Remote work has never been more popular or more possible. Due to COVID-19 restrictions, millions of people are working from home. Some companies say that this will remain long after the pandemic is over.
Twitter and Square have announced that their employees can work from home forever if they choose, while Facebook will allow employees to work remotely until 2021. The mandatory work from home movement has caused many companies and their employees to reevaluate the pros and cons of reporting to the office every day.
While some remain working for their employers from their living rooms, others have used this time to take the leap to become a full-time “digital nomad”—a remote worker who jumps from location to location, marrying work with travel.
The reasons for making this lifestyle transition are different for everyone. I became a digital nomad in June of 2018, and since then, I’ve spent months exploring the temples of Myanmar, driving the roads of Iceland, sampling sashimi in Japan and basking on the beach in Bali while expanding my career as a travel and food journalist and copywriter.
My decision to leave my corporate job in media came after almost a decade of living and working in New York City. To put it bluntly, I was tired and looking to improve my quality of life and work-life balance. So I decided to give my notice, sell my things, and pack my suitcases.
Many new digital nomads are still working for corporations.
Andrea Walne, a General Partner at Manhattan Venture Partners, and her husband have lived in San Francisco and worked in venture capital for ten years.
“In Silicon Valley, you don't pay for space, you pay for access. And when I say access, I mean vicinity to like-minded individuals and to your core community and network. Because we no longer have that access, we decided it didn't make sense to keep paying for it, so we decided to hit the road,” says Walne.
Major cities like New York, Los Angeles, and San Francisco are seeing people move out in record numbers. A recent study by Redfin, a real estate company, revealed that 27.4 percent of their website users are looking to migrate from the bigger cities to smaller cities like Las Vegas and Phoenix this year.
“I think everyone in Silicon Valley has been on the brink for a long time due to the city's political climate and the rising cost of living. And in the back of the mind, I think residents have been desperately trying to find a way or reason to get out,” says Walne. “Though the circumstances are unfortunate, this pandemic has given everyone the chance to make an exodus happen en masse, which I sincerely think reduces the stigma around leaving.”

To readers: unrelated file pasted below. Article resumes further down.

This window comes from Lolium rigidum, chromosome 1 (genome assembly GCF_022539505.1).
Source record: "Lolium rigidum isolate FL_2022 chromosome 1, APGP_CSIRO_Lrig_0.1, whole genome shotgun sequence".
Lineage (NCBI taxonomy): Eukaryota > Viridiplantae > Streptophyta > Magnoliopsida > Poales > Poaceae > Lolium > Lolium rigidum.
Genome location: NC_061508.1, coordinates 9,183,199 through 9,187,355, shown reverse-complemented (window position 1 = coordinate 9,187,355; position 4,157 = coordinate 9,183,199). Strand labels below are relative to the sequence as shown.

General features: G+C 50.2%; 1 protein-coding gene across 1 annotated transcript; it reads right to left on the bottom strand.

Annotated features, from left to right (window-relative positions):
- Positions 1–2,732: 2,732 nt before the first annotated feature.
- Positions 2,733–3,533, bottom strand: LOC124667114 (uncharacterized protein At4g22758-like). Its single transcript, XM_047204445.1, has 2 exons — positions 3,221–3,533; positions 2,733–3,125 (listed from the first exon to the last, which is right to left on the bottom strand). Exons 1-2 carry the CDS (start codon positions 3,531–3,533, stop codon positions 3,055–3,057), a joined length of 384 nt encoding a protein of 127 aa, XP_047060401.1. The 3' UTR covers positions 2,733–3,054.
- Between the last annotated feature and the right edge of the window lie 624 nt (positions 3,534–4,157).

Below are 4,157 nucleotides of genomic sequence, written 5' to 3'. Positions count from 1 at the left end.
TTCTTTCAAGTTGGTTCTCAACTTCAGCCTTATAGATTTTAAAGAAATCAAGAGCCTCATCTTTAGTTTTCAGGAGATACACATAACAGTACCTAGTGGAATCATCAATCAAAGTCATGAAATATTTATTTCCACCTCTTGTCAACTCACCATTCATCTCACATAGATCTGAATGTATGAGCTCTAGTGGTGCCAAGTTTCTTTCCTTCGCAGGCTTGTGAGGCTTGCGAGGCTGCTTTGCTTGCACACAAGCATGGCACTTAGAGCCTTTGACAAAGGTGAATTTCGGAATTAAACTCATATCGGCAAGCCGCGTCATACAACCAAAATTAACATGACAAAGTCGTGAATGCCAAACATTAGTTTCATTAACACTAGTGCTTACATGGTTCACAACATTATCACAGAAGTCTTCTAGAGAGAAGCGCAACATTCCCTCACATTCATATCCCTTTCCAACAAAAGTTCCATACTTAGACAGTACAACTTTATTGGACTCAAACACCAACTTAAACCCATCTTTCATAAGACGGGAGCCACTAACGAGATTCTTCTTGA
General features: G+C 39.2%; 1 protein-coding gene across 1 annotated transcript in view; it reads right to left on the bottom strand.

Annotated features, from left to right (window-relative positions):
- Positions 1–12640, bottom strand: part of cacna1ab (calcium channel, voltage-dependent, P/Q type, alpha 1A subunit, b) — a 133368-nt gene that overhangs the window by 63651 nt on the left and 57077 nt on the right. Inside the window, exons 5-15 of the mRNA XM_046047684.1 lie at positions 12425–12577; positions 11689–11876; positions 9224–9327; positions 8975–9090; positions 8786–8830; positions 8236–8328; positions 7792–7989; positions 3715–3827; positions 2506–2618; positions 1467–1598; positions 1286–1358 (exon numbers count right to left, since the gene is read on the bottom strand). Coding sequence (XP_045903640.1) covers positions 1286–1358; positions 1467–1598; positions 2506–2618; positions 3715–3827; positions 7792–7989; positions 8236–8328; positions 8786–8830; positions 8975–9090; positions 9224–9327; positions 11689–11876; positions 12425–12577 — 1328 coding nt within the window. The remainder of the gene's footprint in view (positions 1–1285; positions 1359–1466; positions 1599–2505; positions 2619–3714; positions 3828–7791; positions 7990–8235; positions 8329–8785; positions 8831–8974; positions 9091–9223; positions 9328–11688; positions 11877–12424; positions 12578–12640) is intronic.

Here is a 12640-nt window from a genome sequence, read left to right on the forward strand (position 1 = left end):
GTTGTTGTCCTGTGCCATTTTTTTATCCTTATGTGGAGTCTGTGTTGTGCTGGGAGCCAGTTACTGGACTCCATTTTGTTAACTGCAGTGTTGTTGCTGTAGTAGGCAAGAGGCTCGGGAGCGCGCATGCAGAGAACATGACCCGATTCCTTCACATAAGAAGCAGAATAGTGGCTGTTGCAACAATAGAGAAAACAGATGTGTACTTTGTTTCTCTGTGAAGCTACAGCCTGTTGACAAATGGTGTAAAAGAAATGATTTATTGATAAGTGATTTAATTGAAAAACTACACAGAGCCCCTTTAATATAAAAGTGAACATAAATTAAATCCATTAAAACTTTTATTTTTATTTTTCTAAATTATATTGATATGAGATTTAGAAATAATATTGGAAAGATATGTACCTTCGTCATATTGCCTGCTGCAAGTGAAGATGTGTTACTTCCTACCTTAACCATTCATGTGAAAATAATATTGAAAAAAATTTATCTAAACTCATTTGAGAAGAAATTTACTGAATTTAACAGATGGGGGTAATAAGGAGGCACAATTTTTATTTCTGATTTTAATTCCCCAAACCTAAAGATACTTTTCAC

Since March, Walne, her husband and her dog have been to Sonoma, Las Vegas, and Arizona, renting long-term Airbnbs with workspaces. While they may return at some point, they’re enjoying having no commute and being more productive than usual.
The lack of ability to network and socialize in Silicon Valley also caused Taige Zhang to pack his bags. A former digital nomad hopping around Europe running his own business called Wellingtons Travel, he missed the tech world and moved back to San Francisco in 2017 to work for medical startups including Quest Analytics and Medcorder. But as a result of the pandemic, his company is now 100 percent remote. So he’s decided to become nomadic again, crossing the country to explore East Coast cities like Philadelphia and Miami.
But when you're constantly on the move, finding love can be tricky.
While working for his employer, Zhang started another business designed for digital nomads. Fairytrail is a new app dedicated to helping digital nomads find love while on the road.
“We're wired for connection, and when we have good relationships, the rewards are tremendous,” says Zhang. “It’s actually one of the most important things in life for mental and physical health. For remote workers, freelancers, nomads, and frequent travelers, this challenge is exacerbated.”
So he created Fairytrail to allow single people passionate about travel a place to connect. Each person chooses a fairytale character based on their Myers Briggs Personality Test. Once users match, they play a mini-game where they decide where they want to visit. If things go well, users can book a public adventure or virtual experience together.
“Unlike other dating apps, it also helps matched couples meet safely on public group adventures powered by Airbnb and TripAdvisor for their first dates -- providing safe, fun, and memorable experiences that are great for building relationships,” says Zhang. “Best of all, Fairytrail’s travel agency service can help ensure no one is on the hook to meet up by taking payments from both parties before actually purchasing the tickets.”
Zhang reports Fairytrail has tens of thousands of users around the world, with over 70 percent of them in the US, and activity has picked up in recent weeks. “As more people become remote workers and as travel opens up, we expect user growth to accelerate,” says Zhang.
Aline Dahmen, founder of Nomad Soulmates, a Facebook page with 13,700 users and growing, expects the same. “I’ve been a digital nomad since 2016. I found it relatively easy to meet people, but it was a lot harder to find someone to share this lifestyle with. I was interested in something serious and meaningful, but as a traveler, you get a lot of small talk, and people come and go, so it gets frustrating,” says Dahmen.
The Nomad Soulmates app is currently being built, and already has over 7,000 members on its web app. The finished product will include pop-up events that encourage spontaneous meetups, a travel planner to match your plans with others and a “Discovery page” to see other single nomads with matching interests. Dahmen says, “It’s our mission to help millions of people find love, so that the lifestyle that gives us freedom keeps thriving.”